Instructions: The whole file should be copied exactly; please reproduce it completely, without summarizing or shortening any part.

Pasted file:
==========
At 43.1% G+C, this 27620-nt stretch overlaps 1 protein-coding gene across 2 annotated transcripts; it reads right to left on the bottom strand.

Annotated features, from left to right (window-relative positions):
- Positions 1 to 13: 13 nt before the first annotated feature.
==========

At 43.1% G+C, this 27620-nt stretch overlaps 1 protein-coding gene across 2 annotated transcripts; it reads right to left on the bottom strand.

Annotated features, from left to right (window-relative positions):
- Positions 1 to 13: 13 nt before the first annotated feature.